Japan Turns it's Back on Aussie Beef

AUSTRALIA - Demand for Australian beef from the Japanese market weakened in 2007, as total exports declined to 377,864 tonnes, 7% below the record set in 2006. The fall was largely due to the high A$, competition from US and buyers’ unwilling to cover the rising cost of producing grainfed beef.
calendar icon 8 January 2008
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Chilled beef shipments to Japan declined significantly, going back below 200,000 tonnes for the first time in four years. Grainfed volumes fell 10% from last year, to 171,451 tonnes – 45% of total exports. Frozen grassfed was the only sector that saw a slight growth, owing to lively sales in the Japanese fast food sector and a shift in buying towards lower price cuts.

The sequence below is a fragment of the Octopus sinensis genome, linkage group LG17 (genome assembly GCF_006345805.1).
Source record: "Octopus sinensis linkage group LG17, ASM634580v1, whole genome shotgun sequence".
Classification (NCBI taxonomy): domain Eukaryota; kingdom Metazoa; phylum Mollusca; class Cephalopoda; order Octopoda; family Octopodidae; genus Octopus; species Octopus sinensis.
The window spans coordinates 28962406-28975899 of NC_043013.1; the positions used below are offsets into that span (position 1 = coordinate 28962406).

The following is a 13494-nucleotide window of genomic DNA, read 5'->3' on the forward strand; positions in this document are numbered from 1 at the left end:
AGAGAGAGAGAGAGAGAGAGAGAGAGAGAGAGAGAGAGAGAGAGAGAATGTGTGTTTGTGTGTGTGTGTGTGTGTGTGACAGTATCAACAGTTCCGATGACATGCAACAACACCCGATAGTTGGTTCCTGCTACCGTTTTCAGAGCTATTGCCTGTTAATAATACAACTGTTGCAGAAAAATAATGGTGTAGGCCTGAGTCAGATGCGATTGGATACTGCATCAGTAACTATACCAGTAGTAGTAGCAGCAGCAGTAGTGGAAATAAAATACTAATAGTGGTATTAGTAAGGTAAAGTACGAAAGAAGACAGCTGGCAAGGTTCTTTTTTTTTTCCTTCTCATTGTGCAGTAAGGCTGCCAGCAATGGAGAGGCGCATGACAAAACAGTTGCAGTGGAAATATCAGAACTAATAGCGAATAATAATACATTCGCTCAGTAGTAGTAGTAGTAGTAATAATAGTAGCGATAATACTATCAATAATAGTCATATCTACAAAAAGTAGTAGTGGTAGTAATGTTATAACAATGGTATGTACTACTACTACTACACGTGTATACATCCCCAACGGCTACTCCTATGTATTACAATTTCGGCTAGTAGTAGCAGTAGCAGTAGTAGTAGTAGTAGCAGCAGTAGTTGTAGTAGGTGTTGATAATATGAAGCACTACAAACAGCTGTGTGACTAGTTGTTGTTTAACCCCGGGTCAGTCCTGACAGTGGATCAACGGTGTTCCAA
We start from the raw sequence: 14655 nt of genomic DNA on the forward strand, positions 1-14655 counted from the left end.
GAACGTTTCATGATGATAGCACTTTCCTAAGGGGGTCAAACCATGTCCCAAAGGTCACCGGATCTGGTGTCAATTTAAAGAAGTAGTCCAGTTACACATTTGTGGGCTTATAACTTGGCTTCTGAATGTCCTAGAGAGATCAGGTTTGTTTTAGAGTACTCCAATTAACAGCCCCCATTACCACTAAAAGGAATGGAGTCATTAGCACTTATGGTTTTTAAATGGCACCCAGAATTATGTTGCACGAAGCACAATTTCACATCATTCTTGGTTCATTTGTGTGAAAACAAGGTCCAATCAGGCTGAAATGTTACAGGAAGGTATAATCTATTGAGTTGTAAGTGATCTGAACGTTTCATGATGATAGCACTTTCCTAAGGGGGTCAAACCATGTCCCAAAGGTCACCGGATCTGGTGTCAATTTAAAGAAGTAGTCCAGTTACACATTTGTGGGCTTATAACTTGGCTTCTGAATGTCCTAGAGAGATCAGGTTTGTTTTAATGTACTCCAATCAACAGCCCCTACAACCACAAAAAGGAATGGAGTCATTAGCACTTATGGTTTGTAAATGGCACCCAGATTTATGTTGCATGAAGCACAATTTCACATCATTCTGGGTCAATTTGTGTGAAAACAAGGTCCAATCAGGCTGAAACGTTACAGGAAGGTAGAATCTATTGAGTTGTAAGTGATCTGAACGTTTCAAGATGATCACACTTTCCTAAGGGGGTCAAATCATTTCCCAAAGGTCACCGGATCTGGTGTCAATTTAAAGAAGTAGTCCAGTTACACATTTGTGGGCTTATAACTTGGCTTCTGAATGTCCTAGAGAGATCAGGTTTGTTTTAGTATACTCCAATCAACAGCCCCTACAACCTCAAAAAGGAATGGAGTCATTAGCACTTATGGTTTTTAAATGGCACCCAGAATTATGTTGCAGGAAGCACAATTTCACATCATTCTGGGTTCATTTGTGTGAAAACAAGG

Beef exporters to Japan experienced difficult trading conditions in 2007. On average, the A$ appreciated 11% against the US$ in 2007, and 13% against the Japanese yen on the previous year. Also, substantial rises in grain prices – 49% in wheat, and 53% in sorghum – increased the cost of grainfed beef production. Japanese buyers, however, were reluctant to pay for the adjustment in costs, as the country’s flat economy had already sent consumers’ interest towards cheaper proteins such as pork and chicken, reducing overall demand for beef.

In addition, the re-emergence of competition from US beef caused significant price decreases for certain Australian cuts.

With the under 21 months age restriction still in place, volumes from the US were still limited in 2007 (approximately 11% of the 2003 level). However, US supply is expected to increase substantially if the current import protocols are eased, with a decision expected around mid this year.

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